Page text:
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The Mid-Tudor Crisis denotes the period of English history between 1547 (the death of Henry VIII) and 1558 (the death of Mary Tudor), when, it has been argued by Whitney Jones and others, English government and society were in imminent danger of collapse in the face of a combination of weak rulers, economic pressures, a series of rebellions, and religious upheaval in the wake of the English Reformation, among other factors. Recently, historians such as David Loades have disputed the underlying assumptions of the thesis and have argued that this period was actually one of success and even outright achievements.
'Mid-Tudor Crisis' thesis
Whilst it had always been implicit in the works of historians such as Albert Pollard and Stanley Bindoff that England faced a crisis between 1539 and 1563, Whitney Jones was the first historian to present a systematic analysis of the state of the country's government and society in these years. In The Mid-Tudor Crisis 1539-1563 (1973), he argues that eight factors combined to create a crisis in mid-Tudor England:
- Weak rulers
- Edward VI has been portrayed as a stupid boy who, throughout his reign, was the pawn of two 'regents', Edward Seymour, 1st Duke of Somerset, and John Dudley, 1st Duke of Northumberland. While Somerset genuinely cared about the plight of the commons (hence his moniker of 'The Good Duke') and ruled with conscience, he was a poor practical politician, and his hesitancy and policies are held to be a primary cause of the 1549 Rebellions. Northumberland was somewhat more effective as a politician, but was morally bankrupt, ruling solely in the interests of the landed elite. However this is only one view, another being that it was Somerset who was the more morally bankrupt of the two, continuing the scheme of debasement to the nation's silver coinage, thus ensuring that there was a massive decline in the confidence of trade in England and abroad and contributing to inflation. In the four years after 1547 the crown made more than half a million pounds through this method. Yet despite its consequences Somerset continued. Upon Edward VI's death and the failure of Northumberland's attempt to install Lady Jane Grey as his successor, Mary Tudor became Queen. She was, according to traditionalists, an intolerant, dogmatic and neurotic woman who failed to produce an heir and ruled through blunt doctrinairism, her religious persecution earning her the nickname of 'Bloody Mary'.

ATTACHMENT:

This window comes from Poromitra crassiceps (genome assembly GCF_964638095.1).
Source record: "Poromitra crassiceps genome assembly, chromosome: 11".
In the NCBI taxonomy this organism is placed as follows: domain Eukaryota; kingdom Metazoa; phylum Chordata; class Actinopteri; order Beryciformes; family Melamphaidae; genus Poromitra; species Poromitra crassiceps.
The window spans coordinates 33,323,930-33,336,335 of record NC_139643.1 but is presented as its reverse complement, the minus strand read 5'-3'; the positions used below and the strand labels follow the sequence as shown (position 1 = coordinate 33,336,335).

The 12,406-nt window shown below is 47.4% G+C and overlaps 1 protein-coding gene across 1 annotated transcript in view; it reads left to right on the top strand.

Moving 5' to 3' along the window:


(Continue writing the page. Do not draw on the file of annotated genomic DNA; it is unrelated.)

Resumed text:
- Economic dislocation
- The mid-sixteenth century is generally regarded by historians to have been a period of intense flux and instability, resulting in deteriorating conditions for the commons. The Phelps Brown price index, a measure of relative price of a basket of goods for the average member of the commons, shows a rise from 100, the base figure, in the period 1541-75, to 193 in 1598 and 216 in 1613. Real wages fell by as much as 60% in this period, a fact that is particularly striking given that around 80% of the average worker's wages were spent on food during this time. Government reliance on debasement of the coinage to pay for expensive follies abroad is seen as an important factor behind the economic dislocation, but, more fundamentally, the population rise seen in this period is held to be its main cause.
- In 1549 there were two major rebellions. The first, the Western Rebellion (also called the Prayer Book rebellion), was based upon Somerset's religious reforms and had conservative religious demands. The second, Kett's Rebellion, had Protestant elements, but actually centred largely around economic concerns. There was also a rebellion during Mary's reign - Wyatt's Rebellion of 1554 - the leaders of which managed to reach Charing Cross and Ludgate in London before their resolve finally weakened.
- Faction fighting
- This period is held to be one of intense faction fighting at court. The fall of Cromwell precipitated a polemical battle between the conservative camp, led by the Duke of Norfolk and Stephen Gardiner, and the radicals, led by the Duke of Somerset and Katherine Parr. Faction fighting enabled both the rise and the fall of Somerset.